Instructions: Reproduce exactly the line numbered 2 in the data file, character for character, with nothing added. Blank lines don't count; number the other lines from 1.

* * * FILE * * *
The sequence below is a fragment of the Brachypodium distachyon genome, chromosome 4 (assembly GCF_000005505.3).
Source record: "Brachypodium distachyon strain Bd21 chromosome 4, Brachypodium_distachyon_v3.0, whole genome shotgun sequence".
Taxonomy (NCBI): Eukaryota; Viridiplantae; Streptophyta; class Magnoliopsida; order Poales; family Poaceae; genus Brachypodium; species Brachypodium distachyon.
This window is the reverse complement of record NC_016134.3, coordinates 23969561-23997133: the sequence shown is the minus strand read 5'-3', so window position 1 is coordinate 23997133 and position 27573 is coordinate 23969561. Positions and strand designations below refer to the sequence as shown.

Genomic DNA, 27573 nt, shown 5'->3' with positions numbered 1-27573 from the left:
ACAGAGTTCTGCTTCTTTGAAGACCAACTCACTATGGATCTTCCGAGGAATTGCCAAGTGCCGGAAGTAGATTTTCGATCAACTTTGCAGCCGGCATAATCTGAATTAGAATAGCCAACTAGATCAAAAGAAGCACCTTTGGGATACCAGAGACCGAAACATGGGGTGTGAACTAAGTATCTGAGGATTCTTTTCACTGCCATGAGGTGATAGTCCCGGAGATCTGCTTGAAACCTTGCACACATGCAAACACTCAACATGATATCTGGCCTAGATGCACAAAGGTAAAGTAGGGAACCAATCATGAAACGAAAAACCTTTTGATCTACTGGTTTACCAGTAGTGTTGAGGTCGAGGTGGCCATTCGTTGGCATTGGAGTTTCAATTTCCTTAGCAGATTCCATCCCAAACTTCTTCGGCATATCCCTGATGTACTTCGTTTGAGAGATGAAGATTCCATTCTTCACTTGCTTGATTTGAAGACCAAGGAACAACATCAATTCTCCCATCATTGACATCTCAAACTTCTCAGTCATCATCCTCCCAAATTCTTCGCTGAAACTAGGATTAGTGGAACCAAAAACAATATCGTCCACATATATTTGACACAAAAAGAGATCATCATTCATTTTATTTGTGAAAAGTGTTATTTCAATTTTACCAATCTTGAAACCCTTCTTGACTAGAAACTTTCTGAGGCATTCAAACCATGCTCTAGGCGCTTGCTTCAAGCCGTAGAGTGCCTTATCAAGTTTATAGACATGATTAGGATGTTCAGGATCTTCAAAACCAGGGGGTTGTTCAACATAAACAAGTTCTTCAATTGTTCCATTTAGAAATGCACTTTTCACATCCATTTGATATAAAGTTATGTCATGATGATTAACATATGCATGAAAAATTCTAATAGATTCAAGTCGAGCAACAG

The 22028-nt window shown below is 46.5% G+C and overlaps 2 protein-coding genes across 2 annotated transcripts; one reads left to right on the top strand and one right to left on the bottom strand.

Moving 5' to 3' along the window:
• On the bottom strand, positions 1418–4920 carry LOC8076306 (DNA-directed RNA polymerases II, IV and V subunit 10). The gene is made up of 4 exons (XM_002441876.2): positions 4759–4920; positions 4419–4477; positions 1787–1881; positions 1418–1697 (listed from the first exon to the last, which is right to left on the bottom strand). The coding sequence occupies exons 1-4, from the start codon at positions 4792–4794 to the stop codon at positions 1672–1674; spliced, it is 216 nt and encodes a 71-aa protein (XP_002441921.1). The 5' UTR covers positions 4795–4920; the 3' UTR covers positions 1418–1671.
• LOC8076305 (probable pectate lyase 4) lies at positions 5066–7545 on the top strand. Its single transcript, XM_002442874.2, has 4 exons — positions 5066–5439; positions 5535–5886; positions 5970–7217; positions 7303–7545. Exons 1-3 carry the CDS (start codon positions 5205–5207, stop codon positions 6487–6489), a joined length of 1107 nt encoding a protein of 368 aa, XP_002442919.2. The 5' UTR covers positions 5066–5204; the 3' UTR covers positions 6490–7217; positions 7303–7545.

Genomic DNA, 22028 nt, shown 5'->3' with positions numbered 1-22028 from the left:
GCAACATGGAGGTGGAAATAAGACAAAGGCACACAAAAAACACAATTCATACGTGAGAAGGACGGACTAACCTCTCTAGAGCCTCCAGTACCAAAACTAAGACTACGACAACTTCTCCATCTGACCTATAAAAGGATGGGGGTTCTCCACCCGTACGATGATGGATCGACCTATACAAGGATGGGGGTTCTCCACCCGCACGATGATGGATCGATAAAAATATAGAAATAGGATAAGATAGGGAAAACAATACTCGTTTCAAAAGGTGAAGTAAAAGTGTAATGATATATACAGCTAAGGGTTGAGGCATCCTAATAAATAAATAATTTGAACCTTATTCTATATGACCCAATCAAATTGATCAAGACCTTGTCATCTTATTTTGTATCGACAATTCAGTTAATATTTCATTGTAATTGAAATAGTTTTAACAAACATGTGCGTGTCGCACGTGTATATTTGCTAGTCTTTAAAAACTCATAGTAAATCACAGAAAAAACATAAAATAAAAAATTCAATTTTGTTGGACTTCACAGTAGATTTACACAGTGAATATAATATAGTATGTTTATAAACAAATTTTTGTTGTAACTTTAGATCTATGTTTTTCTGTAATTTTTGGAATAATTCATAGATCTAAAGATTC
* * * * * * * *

Source record: "Brachypodium distachyon strain Bd21 chromosome 4, Brachypodium_distachyon_v3.0, whole genome shotgun sequence".